Many people do not realize that they have a conviction on their record for immigration purposes. Sometimes even dismissed charges are considered convictions under federal immigration law. Here’s the federal definition of conviction: “a formal judgment of guilt of the alien entered by the court” or, “if adjudication of guilt has been withheld, where a judge has found the alien guilty, or the alien has entered a plea of guilty or nolo contendere, or has admitted sufficient facts to warrant a finding of guilt, and the judge has ordered some form of punishment, penalty, or restraint on the alien’s liberty to be imposed.” INA § 101(a)(48)(A), 8 U.S.C. § 1101(a)(48)(A).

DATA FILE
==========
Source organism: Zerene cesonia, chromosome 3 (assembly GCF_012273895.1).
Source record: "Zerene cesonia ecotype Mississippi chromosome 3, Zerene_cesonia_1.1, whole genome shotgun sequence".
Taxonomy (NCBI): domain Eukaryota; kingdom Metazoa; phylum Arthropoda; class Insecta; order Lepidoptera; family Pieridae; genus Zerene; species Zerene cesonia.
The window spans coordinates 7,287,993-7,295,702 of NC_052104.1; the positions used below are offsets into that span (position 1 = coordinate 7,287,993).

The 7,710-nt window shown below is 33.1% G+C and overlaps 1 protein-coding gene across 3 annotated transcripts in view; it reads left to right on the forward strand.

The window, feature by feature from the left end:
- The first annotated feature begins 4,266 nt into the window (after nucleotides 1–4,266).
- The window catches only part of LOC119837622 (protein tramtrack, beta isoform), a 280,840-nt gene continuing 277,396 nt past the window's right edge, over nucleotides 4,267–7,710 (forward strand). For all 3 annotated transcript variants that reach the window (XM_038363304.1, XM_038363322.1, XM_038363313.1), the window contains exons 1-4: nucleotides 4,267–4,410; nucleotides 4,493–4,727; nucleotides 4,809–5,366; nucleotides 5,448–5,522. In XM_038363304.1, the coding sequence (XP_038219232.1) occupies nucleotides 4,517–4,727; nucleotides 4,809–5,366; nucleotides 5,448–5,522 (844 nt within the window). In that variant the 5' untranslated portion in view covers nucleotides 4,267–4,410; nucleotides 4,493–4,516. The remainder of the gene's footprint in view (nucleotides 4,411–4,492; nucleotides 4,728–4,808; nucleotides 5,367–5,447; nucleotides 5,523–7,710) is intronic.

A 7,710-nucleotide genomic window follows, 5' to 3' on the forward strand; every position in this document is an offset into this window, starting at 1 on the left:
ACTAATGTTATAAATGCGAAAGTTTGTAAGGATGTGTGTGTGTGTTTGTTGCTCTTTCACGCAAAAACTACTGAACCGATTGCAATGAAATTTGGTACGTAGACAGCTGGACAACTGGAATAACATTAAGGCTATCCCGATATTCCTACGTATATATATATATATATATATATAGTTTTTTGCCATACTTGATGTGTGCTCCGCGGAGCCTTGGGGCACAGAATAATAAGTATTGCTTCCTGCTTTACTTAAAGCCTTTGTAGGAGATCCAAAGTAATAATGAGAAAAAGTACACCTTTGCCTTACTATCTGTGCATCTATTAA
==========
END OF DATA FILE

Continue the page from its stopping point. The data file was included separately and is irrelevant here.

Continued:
Before you end up at U.S. Citizenship and Immigration Services (USCIS) for an interview, or in Immigration Court for deportation proceedings, make sure a CrImmigration lawyer does a thorough review.
If your criminal case is over, and it resulted in a conviction (any admission of guilt), STERN Law knows how to best help you avoid deportation or denial of immigration benefits.